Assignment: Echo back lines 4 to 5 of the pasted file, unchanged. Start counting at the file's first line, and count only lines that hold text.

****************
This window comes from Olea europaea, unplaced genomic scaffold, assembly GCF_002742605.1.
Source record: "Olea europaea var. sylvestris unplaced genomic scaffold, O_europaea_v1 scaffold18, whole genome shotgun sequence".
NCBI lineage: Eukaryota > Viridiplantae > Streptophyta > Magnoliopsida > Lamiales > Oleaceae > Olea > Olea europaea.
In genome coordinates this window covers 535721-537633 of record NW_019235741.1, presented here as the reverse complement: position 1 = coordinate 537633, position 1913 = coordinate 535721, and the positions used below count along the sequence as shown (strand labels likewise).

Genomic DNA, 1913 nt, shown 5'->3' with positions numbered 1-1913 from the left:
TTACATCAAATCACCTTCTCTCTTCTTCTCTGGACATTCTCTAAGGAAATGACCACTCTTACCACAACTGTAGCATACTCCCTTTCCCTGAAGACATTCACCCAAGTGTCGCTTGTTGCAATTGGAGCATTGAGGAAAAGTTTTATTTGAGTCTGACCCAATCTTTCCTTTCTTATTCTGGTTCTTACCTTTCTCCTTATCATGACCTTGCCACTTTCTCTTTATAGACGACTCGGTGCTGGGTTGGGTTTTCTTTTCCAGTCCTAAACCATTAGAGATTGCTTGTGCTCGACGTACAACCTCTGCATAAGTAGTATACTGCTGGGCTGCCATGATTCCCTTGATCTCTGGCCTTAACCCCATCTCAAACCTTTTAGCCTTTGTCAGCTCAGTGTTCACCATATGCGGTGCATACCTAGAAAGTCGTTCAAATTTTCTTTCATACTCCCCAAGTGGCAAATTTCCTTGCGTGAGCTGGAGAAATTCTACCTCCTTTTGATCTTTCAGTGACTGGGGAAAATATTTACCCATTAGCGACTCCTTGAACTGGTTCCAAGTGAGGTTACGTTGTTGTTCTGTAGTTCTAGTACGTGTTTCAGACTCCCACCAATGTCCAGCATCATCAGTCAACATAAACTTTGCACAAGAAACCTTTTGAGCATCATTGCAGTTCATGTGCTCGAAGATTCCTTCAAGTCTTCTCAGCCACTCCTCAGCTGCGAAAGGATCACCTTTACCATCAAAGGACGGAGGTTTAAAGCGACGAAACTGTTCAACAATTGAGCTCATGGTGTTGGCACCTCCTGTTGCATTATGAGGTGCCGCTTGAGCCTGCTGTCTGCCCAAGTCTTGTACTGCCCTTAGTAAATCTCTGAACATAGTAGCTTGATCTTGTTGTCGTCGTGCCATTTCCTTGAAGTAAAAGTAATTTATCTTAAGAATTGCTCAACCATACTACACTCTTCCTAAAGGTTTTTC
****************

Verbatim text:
In genome coordinates this window covers 535721-537633 of record NW_019235741.1, presented here as the reverse complement: position 1 = coordinate 537633, position 1913 = coordinate 535721, and the positions used below count along the sequence as shown (strand labels likewise).

Genomic DNA, 1913 nt, shown 5'->3' with positions numbered 1-1913 from the left: